5 Shocking Places You're Loading Up on Sodium


1
The Candy Aisle

Most people know candy bars are loaded with fat and sugar, but they can also have high levels of sodium. Some choices have a lot more than others, with chocolate treats -- from M&Ms to Butterfinger -- leading the pack at around 200 to 300 mg of sodium per serving. Surprisingly, a 1-ounce (28-gram) butterscotch candy has an astounding 391 mg of sodium, while eight pieces of Starburst fruit chews have only 2 mg.

Everyone likes to enjoy candy now and then, but try not to make it a regular part of your daily snacking. And always read the labels -- you can satisfy your candy craving without compromising your sodium intake.

See the next section for lots more information on eating a low-sodium diet.

Related Articles

Sources

  • ABC News. "Beware of Hidden High-Sodium Foods." Good Morning America. Aug. 1, 2006. (Nov. 3, 2010)http://abcnews.go.com/GMA/OnCall/story?id=2259909&page=1
  • Bennett, Bev. "Reducing the high sodium content of condiments." Philadelphia Inquirer. Oct. 7, 2010. (Nov. 4, 2010) http://www.philly.com/philly/health_and_science/CTW_health_20101007_Reducing_the_high_sodium_content_of_condiments.html
  • Briggs, Helen. "Call for Mandatory Salt Curbs." BBC News. Nov. 1, 2010. (Nov. 4, 2010)http://www.bbc.co.uk/news/health-11666377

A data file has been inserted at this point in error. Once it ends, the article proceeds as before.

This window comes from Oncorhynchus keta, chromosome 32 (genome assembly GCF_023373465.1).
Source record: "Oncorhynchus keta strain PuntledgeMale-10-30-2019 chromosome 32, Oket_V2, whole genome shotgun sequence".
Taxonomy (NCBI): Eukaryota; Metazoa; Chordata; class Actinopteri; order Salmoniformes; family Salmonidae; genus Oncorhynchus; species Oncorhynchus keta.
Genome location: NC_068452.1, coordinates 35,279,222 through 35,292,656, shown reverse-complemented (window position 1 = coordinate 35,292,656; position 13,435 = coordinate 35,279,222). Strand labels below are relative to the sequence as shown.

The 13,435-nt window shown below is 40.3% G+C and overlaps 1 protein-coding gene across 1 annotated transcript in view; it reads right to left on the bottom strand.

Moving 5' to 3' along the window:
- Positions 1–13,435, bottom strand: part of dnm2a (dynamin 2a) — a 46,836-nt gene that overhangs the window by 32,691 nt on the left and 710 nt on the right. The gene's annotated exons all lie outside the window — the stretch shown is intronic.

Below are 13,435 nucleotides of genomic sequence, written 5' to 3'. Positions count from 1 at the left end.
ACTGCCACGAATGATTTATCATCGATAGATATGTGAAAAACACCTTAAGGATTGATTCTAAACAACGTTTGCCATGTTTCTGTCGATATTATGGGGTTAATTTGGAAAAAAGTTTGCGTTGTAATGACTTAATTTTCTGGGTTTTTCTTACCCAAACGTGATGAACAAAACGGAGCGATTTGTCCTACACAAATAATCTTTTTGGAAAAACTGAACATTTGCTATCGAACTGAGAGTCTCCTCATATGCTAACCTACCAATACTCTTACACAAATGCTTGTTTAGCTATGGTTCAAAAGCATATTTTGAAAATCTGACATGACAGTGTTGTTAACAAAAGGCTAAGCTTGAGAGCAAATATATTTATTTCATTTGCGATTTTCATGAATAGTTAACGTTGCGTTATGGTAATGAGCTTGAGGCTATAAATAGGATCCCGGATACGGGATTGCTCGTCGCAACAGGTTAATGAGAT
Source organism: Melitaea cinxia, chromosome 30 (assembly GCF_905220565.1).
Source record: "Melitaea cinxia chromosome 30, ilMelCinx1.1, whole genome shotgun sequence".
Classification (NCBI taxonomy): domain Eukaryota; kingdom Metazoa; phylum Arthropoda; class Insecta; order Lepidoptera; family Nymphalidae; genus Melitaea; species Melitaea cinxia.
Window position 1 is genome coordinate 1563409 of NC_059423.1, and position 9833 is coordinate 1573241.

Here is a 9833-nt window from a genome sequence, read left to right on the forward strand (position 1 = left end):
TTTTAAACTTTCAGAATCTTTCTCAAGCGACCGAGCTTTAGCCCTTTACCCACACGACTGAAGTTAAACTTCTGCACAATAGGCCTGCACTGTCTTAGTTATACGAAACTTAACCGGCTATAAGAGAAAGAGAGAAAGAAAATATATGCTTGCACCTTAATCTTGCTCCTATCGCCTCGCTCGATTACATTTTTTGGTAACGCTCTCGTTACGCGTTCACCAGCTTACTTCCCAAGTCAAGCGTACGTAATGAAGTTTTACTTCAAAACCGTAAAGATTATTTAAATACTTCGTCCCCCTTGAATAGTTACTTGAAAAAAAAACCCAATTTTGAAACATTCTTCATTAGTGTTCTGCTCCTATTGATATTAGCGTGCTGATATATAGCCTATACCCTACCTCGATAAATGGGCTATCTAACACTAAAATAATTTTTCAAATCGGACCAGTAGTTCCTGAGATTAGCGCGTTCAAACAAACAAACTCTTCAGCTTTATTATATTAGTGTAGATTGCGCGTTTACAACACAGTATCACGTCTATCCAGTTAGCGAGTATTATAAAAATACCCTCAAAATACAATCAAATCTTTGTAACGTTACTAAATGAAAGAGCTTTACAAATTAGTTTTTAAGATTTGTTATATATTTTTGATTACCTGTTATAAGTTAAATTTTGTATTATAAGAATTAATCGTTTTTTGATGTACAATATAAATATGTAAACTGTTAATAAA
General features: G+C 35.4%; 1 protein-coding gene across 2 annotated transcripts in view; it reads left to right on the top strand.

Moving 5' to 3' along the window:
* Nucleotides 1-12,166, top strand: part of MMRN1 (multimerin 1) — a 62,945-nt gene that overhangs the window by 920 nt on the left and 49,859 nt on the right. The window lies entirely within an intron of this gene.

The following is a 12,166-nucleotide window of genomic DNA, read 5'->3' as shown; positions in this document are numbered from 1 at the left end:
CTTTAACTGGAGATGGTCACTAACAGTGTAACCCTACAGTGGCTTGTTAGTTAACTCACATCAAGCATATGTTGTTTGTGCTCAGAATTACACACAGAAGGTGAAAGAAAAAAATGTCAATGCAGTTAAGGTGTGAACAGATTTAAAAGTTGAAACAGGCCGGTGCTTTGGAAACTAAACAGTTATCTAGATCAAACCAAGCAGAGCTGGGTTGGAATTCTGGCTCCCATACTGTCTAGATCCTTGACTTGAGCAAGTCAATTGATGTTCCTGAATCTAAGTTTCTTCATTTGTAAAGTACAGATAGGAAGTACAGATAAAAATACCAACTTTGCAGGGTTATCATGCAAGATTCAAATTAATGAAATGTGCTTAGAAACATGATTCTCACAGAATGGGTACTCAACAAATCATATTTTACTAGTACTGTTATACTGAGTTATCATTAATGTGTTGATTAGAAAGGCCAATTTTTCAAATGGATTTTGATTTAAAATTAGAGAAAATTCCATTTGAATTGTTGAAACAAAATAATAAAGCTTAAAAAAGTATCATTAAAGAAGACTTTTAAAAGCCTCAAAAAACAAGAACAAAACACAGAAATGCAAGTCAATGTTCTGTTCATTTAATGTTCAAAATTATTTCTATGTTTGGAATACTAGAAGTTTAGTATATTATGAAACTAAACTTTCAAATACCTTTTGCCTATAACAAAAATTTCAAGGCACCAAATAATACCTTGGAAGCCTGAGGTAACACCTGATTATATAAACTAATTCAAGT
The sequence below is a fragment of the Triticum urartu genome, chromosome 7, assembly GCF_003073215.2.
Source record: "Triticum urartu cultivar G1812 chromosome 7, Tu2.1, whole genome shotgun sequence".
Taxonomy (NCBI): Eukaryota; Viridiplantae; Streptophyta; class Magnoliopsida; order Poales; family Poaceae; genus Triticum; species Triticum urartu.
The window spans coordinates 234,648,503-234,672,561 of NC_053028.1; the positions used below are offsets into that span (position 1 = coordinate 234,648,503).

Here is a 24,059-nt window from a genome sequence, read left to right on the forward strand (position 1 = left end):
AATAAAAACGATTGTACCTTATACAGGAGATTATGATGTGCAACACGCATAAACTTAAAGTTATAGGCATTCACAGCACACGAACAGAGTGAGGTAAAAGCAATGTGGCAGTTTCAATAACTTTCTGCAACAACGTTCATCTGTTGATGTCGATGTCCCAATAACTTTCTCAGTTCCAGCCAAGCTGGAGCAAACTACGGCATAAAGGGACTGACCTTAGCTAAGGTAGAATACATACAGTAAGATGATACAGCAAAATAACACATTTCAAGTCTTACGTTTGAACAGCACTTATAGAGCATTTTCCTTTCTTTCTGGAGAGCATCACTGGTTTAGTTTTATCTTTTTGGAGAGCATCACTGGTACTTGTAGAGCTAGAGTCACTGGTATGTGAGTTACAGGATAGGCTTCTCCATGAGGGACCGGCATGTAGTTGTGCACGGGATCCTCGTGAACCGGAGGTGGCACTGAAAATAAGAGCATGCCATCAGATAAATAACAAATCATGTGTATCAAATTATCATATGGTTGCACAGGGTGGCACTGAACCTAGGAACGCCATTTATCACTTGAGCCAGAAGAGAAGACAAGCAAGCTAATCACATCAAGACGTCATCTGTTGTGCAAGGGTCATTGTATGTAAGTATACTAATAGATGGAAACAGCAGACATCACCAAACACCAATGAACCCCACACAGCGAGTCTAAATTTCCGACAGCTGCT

• CBS News. "What to Seek, Avoid in Frozen Diet Meals." The Early Show. Feb. 20, 2010. (Nov. 4, 2010)http://www.cbsnews.com/stories/2010/02/20/earlyshow/main6226470.shtml
  • The Coca-Cola Company. "Nutrition Connection." 2009. (Nov. 3, 2010)http://productnutrition.thecoca-colacompany.com/products/coca-cola-zero
  • Gazzaniga, Donald A. and Maureen A. Gazzaniga. "The No-Salt, Lowest-Sodium Light Meals Book." Thomas Dunne Books. 2005.
  • Huget, Jennifer LaRue. "Dietary Guidelines may reduce allowance for salt and sodium." The Washington Post. Nov. 4, 2010. (Nov. 4, 2010)http://www.washingtonpost.com/wp-dyn/content/article/2010/11/01/AR2010110106078.html
  • Huget, Jennifer LaRue. "Is 1,500 mg of sodium a realistic goal?" The Washington Post. Nov. 2, 2010. (Nov. 4, 2010)http://voices.washingtonpost.com/checkup/2010/11/is_1500_mg_of_sodium_a_realist.html?sid=ST2010110204277
  • Mayo Foundation for Medical Education and Research. "Sodium: How to Tame Your Salt Habit Now." May 22, 2010. (Nov. 4, 2010)http://www.mayoclinic.com/health/sodium/NU00284
  • Nestle, Marion. "How Ultra-Processed Foods Are Killing Us." The Atlantic. Nov. 4, 2010. (Nov. 4, 2010)http://www.theatlantic.com/food/archive/2010/11/how-ultra-processed-foods-are-killing-us/65614/
  • Salt, Alec N., Ph.D. "Sodium Content of Common Foods." Washington University. (Nov. 3, 2010)http://oto2.wustl.edu/men/sodium.htm
  • SMI Analytical Laboratory Services. "Calories and Nutritional Information about our Food: Candy." (Nov. 3, 2010)http://www.smianalytical.com/food-nutritional-values/calories-fat-food.php?calories=CANDY&pgn=1
  • WebMD. "Salt Shockers Slideshow: High-Sodium Surprises." Nov. 17, 2008. (Nov. 4, 2010)http://www.webmd.com/diet/slideshow-salt-shockers

UP NEXT

Is Juice Really Better for You Than Soda?

Is Juice Really Better for You Than Soda?

Fruit juices from concentrate are loaded with sugar. HowStuffWorks looks at why juices are touted as healthy when they have as much sugar as soda.


More to Explore